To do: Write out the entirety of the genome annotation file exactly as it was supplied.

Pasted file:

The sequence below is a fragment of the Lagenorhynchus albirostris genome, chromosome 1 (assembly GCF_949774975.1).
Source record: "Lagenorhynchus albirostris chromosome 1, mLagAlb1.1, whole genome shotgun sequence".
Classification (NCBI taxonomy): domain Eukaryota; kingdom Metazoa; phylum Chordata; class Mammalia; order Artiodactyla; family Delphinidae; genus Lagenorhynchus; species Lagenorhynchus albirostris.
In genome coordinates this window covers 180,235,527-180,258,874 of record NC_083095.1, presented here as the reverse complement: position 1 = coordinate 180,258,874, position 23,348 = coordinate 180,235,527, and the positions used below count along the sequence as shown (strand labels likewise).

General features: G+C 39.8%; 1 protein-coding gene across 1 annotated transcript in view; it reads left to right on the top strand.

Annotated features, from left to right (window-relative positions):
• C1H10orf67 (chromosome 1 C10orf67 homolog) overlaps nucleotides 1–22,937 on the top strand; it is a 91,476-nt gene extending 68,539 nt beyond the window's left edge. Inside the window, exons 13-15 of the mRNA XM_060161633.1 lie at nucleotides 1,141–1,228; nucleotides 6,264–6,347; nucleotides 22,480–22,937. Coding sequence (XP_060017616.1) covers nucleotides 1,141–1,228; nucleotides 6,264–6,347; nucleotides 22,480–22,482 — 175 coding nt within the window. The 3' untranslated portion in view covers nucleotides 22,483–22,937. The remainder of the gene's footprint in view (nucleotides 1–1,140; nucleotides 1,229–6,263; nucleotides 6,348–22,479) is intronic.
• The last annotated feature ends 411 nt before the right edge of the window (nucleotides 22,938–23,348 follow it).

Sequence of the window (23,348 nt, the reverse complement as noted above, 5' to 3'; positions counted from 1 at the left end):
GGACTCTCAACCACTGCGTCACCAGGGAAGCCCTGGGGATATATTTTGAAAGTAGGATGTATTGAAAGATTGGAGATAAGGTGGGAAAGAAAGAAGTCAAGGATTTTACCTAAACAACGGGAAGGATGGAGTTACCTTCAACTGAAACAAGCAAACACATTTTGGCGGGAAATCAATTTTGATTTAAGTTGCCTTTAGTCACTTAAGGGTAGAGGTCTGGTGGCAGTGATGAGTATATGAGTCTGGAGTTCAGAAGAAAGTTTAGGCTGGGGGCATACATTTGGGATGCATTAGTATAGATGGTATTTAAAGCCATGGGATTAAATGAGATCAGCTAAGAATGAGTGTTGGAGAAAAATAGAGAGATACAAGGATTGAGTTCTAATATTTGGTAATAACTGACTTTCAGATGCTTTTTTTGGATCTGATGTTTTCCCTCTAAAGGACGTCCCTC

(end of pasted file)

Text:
The sequence below is a fragment of the Lagenorhynchus albirostris genome, chromosome 1 (assembly GCF_949774975.1).
Source record: "Lagenorhynchus albirostris chromosome 1, mLagAlb1.1, whole genome shotgun sequence".
Classification (NCBI taxonomy): domain Eukaryota; kingdom Metazoa; phylum Chordata; class Mammalia; order Artiodactyla; family Delphinidae; genus Lagenorhynchus; species Lagenorhynchus albirostris.
In genome coordinates this window covers 180,235,527-180,258,874 of record NC_083095.1, presented here as the reverse complement: position 1 = coordinate 180,258,874, position 23,348 = coordinate 180,235,527, and the positions used below count along the sequence as shown (strand labels likewise).

General features: G+C 39.8%; 1 protein-coding gene across 1 annotated transcript in view; it reads left to right on the top strand.

Annotated features, from left to right (window-relative positions):
• C1H10orf67 (chromosome 1 C10orf67 homolog) overlaps nucleotides 1–22,937 on the top strand; it is a 91,476-nt gene extending 68,539 nt beyond the window's left edge. Inside the window, exons 13-15 of the mRNA XM_060161633.1 lie at nucleotides 1,141–1,228; nucleotides 6,264–6,347; nucleotides 22,480–22,937. Coding sequence (XP_060017616.1) covers nucleotides 1,141–1,228; nucleotides 6,264–6,347; nucleotides 22,480–22,482 — 175 coding nt within the window. The 3' untranslated portion in view covers nucleotides 22,483–22,937. The remainder of the gene's footprint in view (nucleotides 1–1,140; nucleotides 1,229–6,263; nucleotides 6,348–22,479) is intronic.
• The last annotated feature ends 411 nt before the right edge of the window (nucleotides 22,938–23,348 follow it).

Sequence of the window (23,348 nt, the reverse complement as noted above, 5' to 3'; positions counted from 1 at the left end):
GGACTCTCAACCACTGCGTCACCAGGGAAGCCCTGGGGATATATTTTGAAAGTAGGATGTATTGAAAGATTGGAGATAAGGTGGGAAAGAAAGAAGTCAAGGATTTTACCTAAACAACGGGAAGGATGGAGTTACCTTCAACTGAAACAAGCAAACACATTTTGGCGGGAAATCAATTTTGATTTAAGTTGCCTTTAGTCACTTAAGGGTAGAGGTCTGGTGGCAGTGATGAGTATATGAGTCTGGAGTTCAGAAGAAAGTTTAGGCTGGGGGCATACATTTGGGATGCATTAGTATAGATGGTATTTAAAGCCATGGGATTAAATGAGATCAGCTAAGAATGAGTGTTGGAGAAAAATAGAGAGATACAAGGATTGAGTTCTAATATTTGGTAATAACTGACTTTCAGATGCTTTTTTTGGATCTGATGTTTTCCCTCTAAAGGACGTCCCTC